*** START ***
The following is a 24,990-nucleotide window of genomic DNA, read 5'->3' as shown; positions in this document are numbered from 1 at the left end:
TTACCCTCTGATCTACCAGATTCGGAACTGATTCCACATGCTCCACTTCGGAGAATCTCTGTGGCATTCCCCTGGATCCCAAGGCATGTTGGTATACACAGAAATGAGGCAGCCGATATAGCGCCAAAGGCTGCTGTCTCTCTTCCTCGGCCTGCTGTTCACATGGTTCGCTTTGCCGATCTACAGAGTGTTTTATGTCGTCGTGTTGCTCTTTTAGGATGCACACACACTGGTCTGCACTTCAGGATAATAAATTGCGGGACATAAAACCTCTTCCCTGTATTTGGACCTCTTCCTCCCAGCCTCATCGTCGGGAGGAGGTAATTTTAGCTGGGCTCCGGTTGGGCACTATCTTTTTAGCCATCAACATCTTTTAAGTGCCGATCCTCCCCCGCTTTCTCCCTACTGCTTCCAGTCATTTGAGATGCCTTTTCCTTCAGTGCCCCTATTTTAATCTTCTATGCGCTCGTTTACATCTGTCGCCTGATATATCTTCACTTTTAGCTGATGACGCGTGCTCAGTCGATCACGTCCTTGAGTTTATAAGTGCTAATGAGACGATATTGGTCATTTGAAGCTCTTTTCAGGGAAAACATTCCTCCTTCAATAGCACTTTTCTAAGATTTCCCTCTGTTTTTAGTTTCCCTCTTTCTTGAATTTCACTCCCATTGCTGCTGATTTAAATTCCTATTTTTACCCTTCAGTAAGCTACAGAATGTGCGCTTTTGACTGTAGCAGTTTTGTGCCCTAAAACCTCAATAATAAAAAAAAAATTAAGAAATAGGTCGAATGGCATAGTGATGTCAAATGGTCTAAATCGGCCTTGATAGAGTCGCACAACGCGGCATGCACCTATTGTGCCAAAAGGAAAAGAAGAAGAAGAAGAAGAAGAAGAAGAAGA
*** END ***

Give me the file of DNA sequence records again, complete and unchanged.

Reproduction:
The following is a 24,990-nucleotide window of genomic DNA, read 5'->3' as shown; positions in this document are numbered from 1 at the left end:
TTACCCTCTGATCTACCAGATTCGGAACTGATTCCACATGCTCCACTTCGGAGAATCTCTGTGGCATTCCCCTGGATCCCAAGGCATGTTGGTATACACAGAAATGAGGCAGCCGATATAGCGCCAAAGGCTGCTGTCTCTCTTCCTCGGCCTGCTGTTCACATGGTTCGCTTTGCCGATCTACAGAGTGTTTTATGTCGTCGTGTTGCTCTTTTAGGATGCACACACACTGGTCTGCACTTCAGGATAATAAATTGCGGGACATAAAACCTCTTCCCTGTATTTGGACCTCTTCCTCCCAGCCTCATCGTCGGGAGGAGGTAATTTTAGCTGGGCTCCGGTTGGGCACTATCTTTTTAGCCATCAACATCTTTTAAGTGCCGATCCTCCCCCGCTTTCTCCCTACTGCTTCCAGTCATTTGAGATGCCTTTTCCTTCAGTGCCCCTATTTTAATCTTCTATGCGCTCGTTTACATCTGTCGCCTGATATATCTTCACTTTTAGCTGATGACGCGTGCTCAGTCGATCACGTCCTTGAGTTTATAAGTGCTAATGAGACGATATTGGTCATTTGAAGCTCTTTTCAGGGAAAACATTCCTCCTTCAATAGCACTTTTCTAAGATTTCCCTCTGTTTTTAGTTTCCCTCTTTCTTGAATTTCACTCCCATTGCTGCTGATTTAAATTCCTATTTTTACCCTTCAGTAAGCTACAGAATGTGCGCTTTTGACTGTAGCAGTTTTGTGCCCTAAAACCTCAATAATAAAAAAAAAATTAAGAAATAGGTCGAATGGCATAGTGATGTCAAATGGTCTAAATCGGCCTTGATAGAGTCGCACAACGCGGCATGCACCTATTGTGCCAAAAGGAAAAGAAGAAGAAGAAGAAGAAGAAGAAGAAGA